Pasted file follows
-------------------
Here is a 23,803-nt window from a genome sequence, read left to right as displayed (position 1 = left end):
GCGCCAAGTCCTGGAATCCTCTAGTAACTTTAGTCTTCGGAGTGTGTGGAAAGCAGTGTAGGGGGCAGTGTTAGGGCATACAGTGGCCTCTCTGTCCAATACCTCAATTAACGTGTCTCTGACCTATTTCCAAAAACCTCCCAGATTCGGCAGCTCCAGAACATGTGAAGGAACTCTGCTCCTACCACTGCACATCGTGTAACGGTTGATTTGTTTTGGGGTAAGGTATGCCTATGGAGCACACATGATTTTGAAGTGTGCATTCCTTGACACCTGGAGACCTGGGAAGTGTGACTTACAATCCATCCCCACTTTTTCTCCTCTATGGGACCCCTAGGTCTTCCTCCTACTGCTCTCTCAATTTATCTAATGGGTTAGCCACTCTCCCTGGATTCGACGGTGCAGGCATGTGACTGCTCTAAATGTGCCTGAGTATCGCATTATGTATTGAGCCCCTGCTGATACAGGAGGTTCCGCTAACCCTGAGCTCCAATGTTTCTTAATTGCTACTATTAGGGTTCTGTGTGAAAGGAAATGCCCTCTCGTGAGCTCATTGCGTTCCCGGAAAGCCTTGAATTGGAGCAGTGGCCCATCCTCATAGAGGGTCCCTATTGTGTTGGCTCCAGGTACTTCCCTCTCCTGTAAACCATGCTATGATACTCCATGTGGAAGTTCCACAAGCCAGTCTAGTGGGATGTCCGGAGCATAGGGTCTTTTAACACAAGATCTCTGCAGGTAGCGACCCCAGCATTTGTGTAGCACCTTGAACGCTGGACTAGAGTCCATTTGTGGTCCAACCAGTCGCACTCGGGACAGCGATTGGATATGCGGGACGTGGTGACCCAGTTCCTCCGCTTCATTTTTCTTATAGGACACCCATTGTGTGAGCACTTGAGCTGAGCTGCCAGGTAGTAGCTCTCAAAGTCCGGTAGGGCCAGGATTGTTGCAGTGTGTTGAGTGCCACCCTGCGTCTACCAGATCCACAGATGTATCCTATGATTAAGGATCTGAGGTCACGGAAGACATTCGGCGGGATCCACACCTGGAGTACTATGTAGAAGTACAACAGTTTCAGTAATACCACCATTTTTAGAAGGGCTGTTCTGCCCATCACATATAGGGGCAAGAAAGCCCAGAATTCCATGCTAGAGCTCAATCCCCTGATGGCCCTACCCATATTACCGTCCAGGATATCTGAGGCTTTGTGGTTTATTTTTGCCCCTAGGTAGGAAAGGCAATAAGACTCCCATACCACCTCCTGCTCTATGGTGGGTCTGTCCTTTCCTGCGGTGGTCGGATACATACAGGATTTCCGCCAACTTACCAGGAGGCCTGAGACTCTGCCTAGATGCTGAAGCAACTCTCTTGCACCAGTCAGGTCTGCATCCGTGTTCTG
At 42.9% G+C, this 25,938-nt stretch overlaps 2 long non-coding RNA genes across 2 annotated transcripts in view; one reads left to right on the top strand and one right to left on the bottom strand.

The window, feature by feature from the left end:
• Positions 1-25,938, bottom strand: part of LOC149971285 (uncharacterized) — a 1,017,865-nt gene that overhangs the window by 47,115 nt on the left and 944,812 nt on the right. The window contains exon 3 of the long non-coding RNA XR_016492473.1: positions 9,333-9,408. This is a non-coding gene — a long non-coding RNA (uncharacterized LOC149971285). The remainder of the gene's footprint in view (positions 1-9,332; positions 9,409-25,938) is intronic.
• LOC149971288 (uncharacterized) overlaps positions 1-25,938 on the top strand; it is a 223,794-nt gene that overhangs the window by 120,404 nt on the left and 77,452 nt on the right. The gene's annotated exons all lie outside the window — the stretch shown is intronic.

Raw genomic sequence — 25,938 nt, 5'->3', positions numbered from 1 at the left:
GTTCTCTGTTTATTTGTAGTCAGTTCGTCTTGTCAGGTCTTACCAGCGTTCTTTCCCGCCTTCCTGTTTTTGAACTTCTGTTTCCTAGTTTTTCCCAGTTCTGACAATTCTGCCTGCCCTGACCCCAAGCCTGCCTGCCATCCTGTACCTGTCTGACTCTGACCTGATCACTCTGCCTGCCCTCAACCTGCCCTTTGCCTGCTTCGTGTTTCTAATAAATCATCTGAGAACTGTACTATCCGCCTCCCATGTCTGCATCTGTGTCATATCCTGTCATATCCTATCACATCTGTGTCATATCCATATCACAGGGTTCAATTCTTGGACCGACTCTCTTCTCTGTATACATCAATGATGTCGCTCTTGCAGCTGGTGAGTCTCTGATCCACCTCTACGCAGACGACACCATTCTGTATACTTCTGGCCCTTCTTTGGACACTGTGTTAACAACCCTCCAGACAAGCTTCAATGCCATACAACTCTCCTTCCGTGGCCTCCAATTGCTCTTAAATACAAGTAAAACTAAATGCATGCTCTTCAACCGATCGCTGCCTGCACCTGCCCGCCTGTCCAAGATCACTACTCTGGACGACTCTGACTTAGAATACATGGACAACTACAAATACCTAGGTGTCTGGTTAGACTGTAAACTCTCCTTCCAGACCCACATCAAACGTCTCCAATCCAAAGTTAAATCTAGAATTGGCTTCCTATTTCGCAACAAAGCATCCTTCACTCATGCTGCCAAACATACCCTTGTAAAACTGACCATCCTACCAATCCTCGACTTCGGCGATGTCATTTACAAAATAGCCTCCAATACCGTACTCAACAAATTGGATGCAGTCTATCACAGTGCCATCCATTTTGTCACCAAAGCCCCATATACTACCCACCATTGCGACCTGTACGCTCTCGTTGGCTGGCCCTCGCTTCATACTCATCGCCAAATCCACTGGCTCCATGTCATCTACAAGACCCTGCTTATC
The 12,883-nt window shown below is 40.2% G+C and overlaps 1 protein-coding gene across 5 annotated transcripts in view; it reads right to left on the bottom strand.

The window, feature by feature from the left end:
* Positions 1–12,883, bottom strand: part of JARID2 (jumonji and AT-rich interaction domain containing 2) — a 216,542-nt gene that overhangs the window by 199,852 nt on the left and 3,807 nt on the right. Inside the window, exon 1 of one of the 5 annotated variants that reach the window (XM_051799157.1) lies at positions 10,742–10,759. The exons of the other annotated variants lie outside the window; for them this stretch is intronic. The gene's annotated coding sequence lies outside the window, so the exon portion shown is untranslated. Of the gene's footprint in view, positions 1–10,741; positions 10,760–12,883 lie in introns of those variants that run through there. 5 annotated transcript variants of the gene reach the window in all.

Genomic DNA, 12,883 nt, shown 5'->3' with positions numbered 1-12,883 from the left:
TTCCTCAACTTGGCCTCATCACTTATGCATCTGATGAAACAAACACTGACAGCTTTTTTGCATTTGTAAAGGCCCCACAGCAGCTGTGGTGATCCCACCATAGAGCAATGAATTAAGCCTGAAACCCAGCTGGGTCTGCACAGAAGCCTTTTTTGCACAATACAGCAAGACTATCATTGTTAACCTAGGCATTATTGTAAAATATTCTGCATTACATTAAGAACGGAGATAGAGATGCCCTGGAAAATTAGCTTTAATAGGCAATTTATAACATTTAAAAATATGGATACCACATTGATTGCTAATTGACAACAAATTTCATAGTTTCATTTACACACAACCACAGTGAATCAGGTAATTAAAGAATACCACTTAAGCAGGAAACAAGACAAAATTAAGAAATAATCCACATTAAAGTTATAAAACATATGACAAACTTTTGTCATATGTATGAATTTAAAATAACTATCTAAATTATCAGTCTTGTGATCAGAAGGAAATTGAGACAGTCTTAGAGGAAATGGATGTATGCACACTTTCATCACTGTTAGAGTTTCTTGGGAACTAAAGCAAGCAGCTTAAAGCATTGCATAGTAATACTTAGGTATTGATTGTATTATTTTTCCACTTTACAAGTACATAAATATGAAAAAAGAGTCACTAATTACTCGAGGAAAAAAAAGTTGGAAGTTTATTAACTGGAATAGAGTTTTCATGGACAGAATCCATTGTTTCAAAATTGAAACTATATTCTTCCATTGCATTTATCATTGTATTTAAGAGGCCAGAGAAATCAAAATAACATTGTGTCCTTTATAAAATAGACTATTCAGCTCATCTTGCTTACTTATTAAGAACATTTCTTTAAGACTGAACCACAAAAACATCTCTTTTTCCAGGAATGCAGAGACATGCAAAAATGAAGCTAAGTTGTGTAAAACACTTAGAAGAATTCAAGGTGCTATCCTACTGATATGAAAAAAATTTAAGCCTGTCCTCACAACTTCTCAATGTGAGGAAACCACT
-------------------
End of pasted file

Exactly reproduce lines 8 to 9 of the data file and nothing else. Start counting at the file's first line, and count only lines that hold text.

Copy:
GTTCTCTGTTTATTTGTAGTCAGTTCGTCTTGTCAGGTCTTACCAGCGTTCTTTCCCGCCTTCCTGTTTTTGAACTTCTGTTTCCTAGTTTTTCCCAGTTCTGACAATTCTGCCTGCCCTGACCCCAAGCCTGCCTGCCATCCTGTACCTGTCTGACTCTGACCTGATCACTCTGCCTGCCCTCAACCTGCCCTTTGCCTGCTTCGTGTTTCTAATAAATCATCTGAGAACTGTACTATCCGCCTCCCATGTCTGCATCTGTGTCATATCCTGTCATATCCTATCACATCTGTGTCATATCCATATCACAGGGTTCAATTCTTGGACCGACTCTCTTCTCTGTATACATCAATGATGTCGCTCTTGCAGCTGGTGAGTCTCTGATCCACCTCTACGCAGACGACACCATTCTGTATACTTCTGGCCCTTCTTTGGACACTGTGTTAACAACCCTCCAGACAAGCTTCAATGCCATACAACTCTCCTTCCGTGGCCTCCAATTGCTCTTAAATACAAGTAAAACTAAATGCATGCTCTTCAACCGATCGCTGCCTGCACCTGCCCGCCTGTCCAAGATCACTACTCTGGACGACTCTGACTTAGAATACATGGACAACTACAAATACCTAGGTGTCTGGTTAGACTGTAAACTCTCCTTCCAGACCCACATCAAACGTCTCCAATCCAAAGTTAAATCTAGAATTGGCTTCCTATTTCGCAACAAAGCATCCTTCACTCATGCTGCCAAACATACCCTTGTAAAACTGACCATCCTACCAATCCTCGACTTCGGCGATGTCATTTACAAAATAGCCTCCAATACCGTACTCAACAAATTGGATGCAGTCTATCACAGTGCCATCCATTTTGTCACCAAAGCCCCATATACTACCCACCATTGCGACCTGTACGCTCTCGTTGGCTGGCCCTCGCTTCATACTCATCGCCAAATCCACTGGCTCCATGTCATCTACAAGACCCTGCTTATC
The 12,883-nt window shown below is 40.2% G+C and overlaps 1 protein-coding gene across 5 annotated transcripts in view; it reads right to left on the bottom strand.